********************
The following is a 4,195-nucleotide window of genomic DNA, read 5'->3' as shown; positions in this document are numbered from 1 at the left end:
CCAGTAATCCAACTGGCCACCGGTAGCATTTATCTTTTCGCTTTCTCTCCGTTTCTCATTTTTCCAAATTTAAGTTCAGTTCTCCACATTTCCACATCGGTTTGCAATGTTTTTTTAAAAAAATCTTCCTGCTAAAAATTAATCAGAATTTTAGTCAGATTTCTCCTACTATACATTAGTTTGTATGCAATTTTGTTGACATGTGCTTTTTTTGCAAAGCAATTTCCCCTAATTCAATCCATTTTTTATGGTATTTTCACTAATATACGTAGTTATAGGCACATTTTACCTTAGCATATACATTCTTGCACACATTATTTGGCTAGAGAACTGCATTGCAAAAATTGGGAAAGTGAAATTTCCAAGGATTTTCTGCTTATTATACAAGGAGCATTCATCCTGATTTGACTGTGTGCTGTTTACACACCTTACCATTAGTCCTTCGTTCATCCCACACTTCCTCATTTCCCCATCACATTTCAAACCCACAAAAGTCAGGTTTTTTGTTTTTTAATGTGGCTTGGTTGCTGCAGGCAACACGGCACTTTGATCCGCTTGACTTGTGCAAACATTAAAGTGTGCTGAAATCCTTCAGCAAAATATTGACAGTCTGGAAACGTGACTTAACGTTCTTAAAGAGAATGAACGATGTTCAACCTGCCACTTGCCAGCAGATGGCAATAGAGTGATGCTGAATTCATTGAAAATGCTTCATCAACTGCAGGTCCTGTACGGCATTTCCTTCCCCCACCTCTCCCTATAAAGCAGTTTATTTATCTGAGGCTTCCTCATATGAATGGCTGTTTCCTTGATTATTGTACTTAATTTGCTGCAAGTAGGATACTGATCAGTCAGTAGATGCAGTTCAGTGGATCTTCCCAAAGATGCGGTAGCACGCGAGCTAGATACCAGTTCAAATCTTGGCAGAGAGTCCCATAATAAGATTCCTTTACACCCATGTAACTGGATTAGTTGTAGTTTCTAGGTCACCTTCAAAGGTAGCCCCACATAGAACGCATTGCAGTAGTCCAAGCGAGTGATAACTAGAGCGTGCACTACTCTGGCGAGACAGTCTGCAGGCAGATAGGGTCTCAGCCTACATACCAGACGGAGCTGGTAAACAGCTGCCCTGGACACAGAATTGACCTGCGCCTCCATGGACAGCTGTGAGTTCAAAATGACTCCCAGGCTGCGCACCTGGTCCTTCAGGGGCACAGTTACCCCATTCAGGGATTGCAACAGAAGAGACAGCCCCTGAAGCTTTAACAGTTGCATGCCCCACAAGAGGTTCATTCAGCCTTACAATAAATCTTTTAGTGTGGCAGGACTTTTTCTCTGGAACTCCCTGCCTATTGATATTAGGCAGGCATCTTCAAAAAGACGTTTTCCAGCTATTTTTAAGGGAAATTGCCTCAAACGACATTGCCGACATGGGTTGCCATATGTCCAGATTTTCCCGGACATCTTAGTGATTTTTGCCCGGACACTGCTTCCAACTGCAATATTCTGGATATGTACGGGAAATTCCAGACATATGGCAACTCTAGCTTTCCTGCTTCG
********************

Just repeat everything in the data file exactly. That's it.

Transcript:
The following is a 4,195-nucleotide window of genomic DNA, read 5'->3' as shown; positions in this document are numbered from 1 at the left end:
CCAGTAATCCAACTGGCCACCGGTAGCATTTATCTTTTCGCTTTCTCTCCGTTTCTCATTTTTCCAAATTTAAGTTCAGTTCTCCACATTTCCACATCGGTTTGCAATGTTTTTTTAAAAAAATCTTCCTGCTAAAAATTAATCAGAATTTTAGTCAGATTTCTCCTACTATACATTAGTTTGTATGCAATTTTGTTGACATGTGCTTTTTTTGCAAAGCAATTTCCCCTAATTCAATCCATTTTTTATGGTATTTTCACTAATATACGTAGTTATAGGCACATTTTACCTTAGCATATACATTCTTGCACACATTATTTGGCTAGAGAACTGCATTGCAAAAATTGGGAAAGTGAAATTTCCAAGGATTTTCTGCTTATTATACAAGGAGCATTCATCCTGATTTGACTGTGTGCTGTTTACACACCTTACCATTAGTCCTTCGTTCATCCCACACTTCCTCATTTCCCCATCACATTTCAAACCCACAAAAGTCAGGTTTTTTGTTTTTTAATGTGGCTTGGTTGCTGCAGGCAACACGGCACTTTGATCCGCTTGACTTGTGCAAACATTAAAGTGTGCTGAAATCCTTCAGCAAAATATTGACAGTCTGGAAACGTGACTTAACGTTCTTAAAGAGAATGAACGATGTTCAACCTGCCACTTGCCAGCAGATGGCAATAGAGTGATGCTGAATTCATTGAAAATGCTTCATCAACTGCAGGTCCTGTACGGCATTTCCTTCCCCCACCTCTCCCTATAAAGCAGTTTATTTATCTGAGGCTTCCTCATATGAATGGCTGTTTCCTTGATTATTGTACTTAATTTGCTGCAAGTAGGATACTGATCAGTCAGTAGATGCAGTTCAGTGGATCTTCCCAAAGATGCGGTAGCACGCGAGCTAGATACCAGTTCAAATCTTGGCAGAGAGTCCCATAATAAGATTCCTTTACACCCATGTAACTGGATTAGTTGTAGTTTCTAGGTCACCTTCAAAGGTAGCCCCACATAGAACGCATTGCAGTAGTCCAAGCGAGTGATAACTAGAGCGTGCACTACTCTGGCGAGACAGTCTGCAGGCAGATAGGGTCTCAGCCTACATACCAGACGGAGCTGGTAAACAGCTGCCCTGGACACAGAATTGACCTGCGCCTCCATGGACAGCTGTGAGTTCAAAATGACTCCCAGGCTGCGCACCTGGTCCTTCAGGGGCACAGTTACCCCATTCAGGGATTGCAACAGAAGAGACAGCCCCTGAAGCTTTAACAGTTGCATGCCCCACAAGAGGTTCATTCAGCCTTACAATAAATCTTTTAGTGTGGCAGGACTTTTTCTCTGGAACTCCCTGCCTATTGATATTAGGCAGGCATCTTCAAAAAGACGTTTTCCAGCTATTTTTAAGGGAAATTGCCTCAAACGACATTGCCGACATGGGTTGCCATATGTCCAGATTTTCCCGGACATCTTAGTGATTTTTGCCCGGACACTGCTTCCAACTGCAATATTCTGGATATGTACGGGAAATTCCAGACATATGGCAACTCTAGCTTTCCTGCTTCG